In shallow beams there is little need of provision for taking shear by any other means than the concrete itself. The writer has seen a reinforced slab support a very heavy load by simple friction, for the slab was cracked close to the supports. In slabs, shear is seldom provided for in the steel reinforcement. It is only when beams begin to have a depth approximating one-tenth of the span that the shear in the concrete becomes excessive and provision is necessary in the steel reinforcement. Years ago, the writer recommended that, in such beams, some of the rods be curved up toward the ends of the span and anchored over the support. Such reinforcement completely relieves the concrete of all shearing stress, for the stress in the rod will have a vertical component equal to the shear. The concrete will rest in the rod as a saddle, and the rod will be like the cable of a suspension span. The concrete could be in separate blocks with vertical joints, and still the load would be carried safely.

By end anchorage is not meant an inch or two of embedment in concrete, for an iron vise would not hold a rod for its full value by such means. Neither does it mean a hook on the end of the rod. A threaded end with a bearing washer, and a nut and a lock-nut to hold the washer in place, is about the only effective means, and it is simple and cheap. Nothing is as good for this purpose as plain round rods, for no other shape affords the same simple and effective means of end connection. In a line of beams, end to end, the rods may be extended into the next beam, and there act to take the top-flange tension, while at the same time finding anchorage for the principal beam stress.

The simplicity of this design is shown still further by the absence of a large number of little pieces in a beam box, as these must be held in their proper places, and as they interfere with the pouring of the concrete.

It is surprising that this simple and unpatented method of design has not met with more favor and has scarcely been used, even in tests. Some time ago the writer was asked, by the head of an engineering department of a college, for some ideas for the students to work up for theses, and suggested that they test beams of this sort. He was met by the astounding and fatuous reply that such would not be reinforced concrete beams. They would certainly be concrete beams, and just as certainly be reinforced.

Bulletin 29 of the University of Illinois Experiment Station contains a record of tests of reinforced concrete beams of this sort. They failed by the crushing of the concrete or by failure in the steel rods, and nearly all the cracks were in the middle third of the beams, whereas beams rich in shear rods cracked principally in the end thirds, that is, in the neighborhood of the shear rods. The former failures are ideal, and are easier to provide against. A crack in a beam near the middle of the span is of little consequence, whereas one near the support is a menace to safety.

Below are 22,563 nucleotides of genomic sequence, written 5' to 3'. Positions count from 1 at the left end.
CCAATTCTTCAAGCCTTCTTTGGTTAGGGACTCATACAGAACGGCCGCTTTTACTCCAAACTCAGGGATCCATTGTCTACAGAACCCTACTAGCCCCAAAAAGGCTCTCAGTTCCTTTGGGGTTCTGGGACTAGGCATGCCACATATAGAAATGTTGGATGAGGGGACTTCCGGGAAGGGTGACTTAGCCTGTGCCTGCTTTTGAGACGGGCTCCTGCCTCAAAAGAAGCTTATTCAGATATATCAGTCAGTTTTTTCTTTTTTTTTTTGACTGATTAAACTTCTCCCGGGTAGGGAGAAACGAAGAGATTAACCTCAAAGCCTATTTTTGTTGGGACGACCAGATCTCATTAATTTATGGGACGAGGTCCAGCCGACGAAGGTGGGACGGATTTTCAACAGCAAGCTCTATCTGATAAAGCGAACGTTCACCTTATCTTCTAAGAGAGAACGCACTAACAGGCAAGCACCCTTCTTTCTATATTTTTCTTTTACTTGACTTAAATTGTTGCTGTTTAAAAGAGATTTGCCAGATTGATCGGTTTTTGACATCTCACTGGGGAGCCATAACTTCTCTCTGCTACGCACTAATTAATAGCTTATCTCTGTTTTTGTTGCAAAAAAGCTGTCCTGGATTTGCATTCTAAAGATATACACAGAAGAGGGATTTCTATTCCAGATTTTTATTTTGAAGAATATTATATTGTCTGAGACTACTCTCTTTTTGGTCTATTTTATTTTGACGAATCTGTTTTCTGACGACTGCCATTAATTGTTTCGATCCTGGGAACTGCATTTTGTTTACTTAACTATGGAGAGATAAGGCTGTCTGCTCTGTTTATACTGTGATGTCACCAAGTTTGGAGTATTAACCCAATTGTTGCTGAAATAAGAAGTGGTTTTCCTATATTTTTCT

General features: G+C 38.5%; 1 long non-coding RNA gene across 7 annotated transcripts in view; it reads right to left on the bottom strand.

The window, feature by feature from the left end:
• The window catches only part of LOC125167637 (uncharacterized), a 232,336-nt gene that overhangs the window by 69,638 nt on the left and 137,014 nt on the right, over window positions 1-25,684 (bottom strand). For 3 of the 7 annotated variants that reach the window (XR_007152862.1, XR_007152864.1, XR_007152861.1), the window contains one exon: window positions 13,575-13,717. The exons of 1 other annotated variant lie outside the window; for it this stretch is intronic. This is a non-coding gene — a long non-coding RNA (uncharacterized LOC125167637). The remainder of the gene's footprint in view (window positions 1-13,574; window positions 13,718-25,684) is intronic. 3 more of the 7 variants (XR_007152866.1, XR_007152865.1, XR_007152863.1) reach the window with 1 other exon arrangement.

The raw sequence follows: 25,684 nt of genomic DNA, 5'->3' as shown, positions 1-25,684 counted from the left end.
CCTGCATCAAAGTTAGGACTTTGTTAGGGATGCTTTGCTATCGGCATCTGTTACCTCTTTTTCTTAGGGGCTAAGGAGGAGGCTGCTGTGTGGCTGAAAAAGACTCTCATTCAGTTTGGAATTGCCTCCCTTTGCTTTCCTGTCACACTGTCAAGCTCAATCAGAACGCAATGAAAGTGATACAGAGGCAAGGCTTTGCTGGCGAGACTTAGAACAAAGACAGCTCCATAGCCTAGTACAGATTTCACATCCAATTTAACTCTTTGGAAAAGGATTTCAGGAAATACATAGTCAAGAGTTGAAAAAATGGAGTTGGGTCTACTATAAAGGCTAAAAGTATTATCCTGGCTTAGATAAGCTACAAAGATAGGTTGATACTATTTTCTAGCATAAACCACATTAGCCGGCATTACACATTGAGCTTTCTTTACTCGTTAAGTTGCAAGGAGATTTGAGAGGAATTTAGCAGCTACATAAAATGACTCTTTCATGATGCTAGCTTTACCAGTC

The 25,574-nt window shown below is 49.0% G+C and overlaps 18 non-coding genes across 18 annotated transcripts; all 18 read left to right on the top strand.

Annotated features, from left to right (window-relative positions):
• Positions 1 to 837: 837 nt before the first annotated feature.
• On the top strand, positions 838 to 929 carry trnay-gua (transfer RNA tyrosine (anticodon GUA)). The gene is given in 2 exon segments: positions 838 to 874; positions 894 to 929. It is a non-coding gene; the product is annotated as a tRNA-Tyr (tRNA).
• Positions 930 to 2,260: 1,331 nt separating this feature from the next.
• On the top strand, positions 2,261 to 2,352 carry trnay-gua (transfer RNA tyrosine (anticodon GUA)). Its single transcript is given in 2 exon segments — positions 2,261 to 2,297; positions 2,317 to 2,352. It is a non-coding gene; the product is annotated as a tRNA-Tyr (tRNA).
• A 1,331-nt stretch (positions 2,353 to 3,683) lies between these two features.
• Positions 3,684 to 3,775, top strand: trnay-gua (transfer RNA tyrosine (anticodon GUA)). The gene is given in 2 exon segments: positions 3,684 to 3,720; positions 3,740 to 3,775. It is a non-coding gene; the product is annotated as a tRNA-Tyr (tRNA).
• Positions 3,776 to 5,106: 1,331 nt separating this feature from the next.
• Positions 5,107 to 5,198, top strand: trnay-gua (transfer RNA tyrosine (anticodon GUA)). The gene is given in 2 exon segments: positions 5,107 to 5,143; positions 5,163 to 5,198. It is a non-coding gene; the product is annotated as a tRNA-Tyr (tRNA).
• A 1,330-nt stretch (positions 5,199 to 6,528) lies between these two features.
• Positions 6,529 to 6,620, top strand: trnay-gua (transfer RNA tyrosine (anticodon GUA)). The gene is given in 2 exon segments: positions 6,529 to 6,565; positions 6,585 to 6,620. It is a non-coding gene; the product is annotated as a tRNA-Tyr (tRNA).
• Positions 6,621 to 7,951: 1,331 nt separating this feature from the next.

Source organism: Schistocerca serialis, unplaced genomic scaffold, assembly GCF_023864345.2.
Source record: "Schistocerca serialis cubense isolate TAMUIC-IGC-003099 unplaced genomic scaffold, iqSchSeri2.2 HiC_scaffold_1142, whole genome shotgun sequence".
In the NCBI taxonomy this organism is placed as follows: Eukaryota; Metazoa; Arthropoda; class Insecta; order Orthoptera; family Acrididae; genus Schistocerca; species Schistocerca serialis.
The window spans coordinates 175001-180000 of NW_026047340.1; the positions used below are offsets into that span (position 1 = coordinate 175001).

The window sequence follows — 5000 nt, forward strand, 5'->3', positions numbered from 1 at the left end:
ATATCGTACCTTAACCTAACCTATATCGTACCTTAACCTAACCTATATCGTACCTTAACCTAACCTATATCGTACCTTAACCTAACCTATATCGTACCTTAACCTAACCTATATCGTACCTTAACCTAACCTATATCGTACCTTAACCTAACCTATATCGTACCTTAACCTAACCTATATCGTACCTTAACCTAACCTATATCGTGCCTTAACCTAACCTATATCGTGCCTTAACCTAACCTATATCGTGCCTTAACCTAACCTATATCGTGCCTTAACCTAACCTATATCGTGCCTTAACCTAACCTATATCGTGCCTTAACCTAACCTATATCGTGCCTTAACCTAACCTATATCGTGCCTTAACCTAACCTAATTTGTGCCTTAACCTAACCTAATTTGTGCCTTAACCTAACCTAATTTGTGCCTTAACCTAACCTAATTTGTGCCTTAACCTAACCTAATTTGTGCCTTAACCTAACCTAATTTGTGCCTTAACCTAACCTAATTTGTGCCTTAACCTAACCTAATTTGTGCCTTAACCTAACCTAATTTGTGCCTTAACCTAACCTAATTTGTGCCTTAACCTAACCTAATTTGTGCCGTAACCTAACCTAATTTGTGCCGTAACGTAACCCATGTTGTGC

The seventh point of common practice to which attention is called, is the manner in which bending moments in so-called continuous beams are juggled to reduce them to what the designer would like to have them. This has come to be almost a matter of taste, and is done with as much precision or reason as geologists guess at the age of a fossil in millions of years.

If a line of continuous beams be loaded uniformly, the maximum moments are negative and are over the supports. Who ever heard of a line of beams in which the reinforcement over the supports was double that at mid-spans? The end support of such a line of beams cannot be said to be fixed, but is simply supported, hence the end beam would have a negative bending moment over next to the last support equal to that of a simple span. Who ever heard of a beam being reinforced for this? The common practice is to make a reduction in the bending moment, at the middle of the span, to about that of a line of continuous beams, regardless of the fact that they may not be continuous or even contiguous, and in spite of the fact that the loading of only one gives quite different results, and may give results approaching those of a simple beam.

If the beams be designed as simple beams—taking the clear distance between supports as the span and not the centers of bearings or the centers of supports—and if a reasonable top reinforcement be used over these supports to prevent cracks, every requirement of good engineering is met. Under extreme conditions such construction might be heavily stressed in the steel over the supports. It might even be overstressed in this steel, but what could happen? Not failure, for the beams are capable of carrying their load individually, and even if the rods over the supports were severed—a thing impossible because they cannot stretch out sufficiently—the beams would stand.

Continuous beam calculations have no place whatever in designing stringers of a steel bridge, though the end connections will often take a very large moment, and, if calculated as continuous, will be found to be strained to a very much larger moment. Who ever heard of a failure because of continuous beam action in the stringers of a bridge? Why cannot reinforced concrete engineering be placed on the same sound footing as structural steel engineering?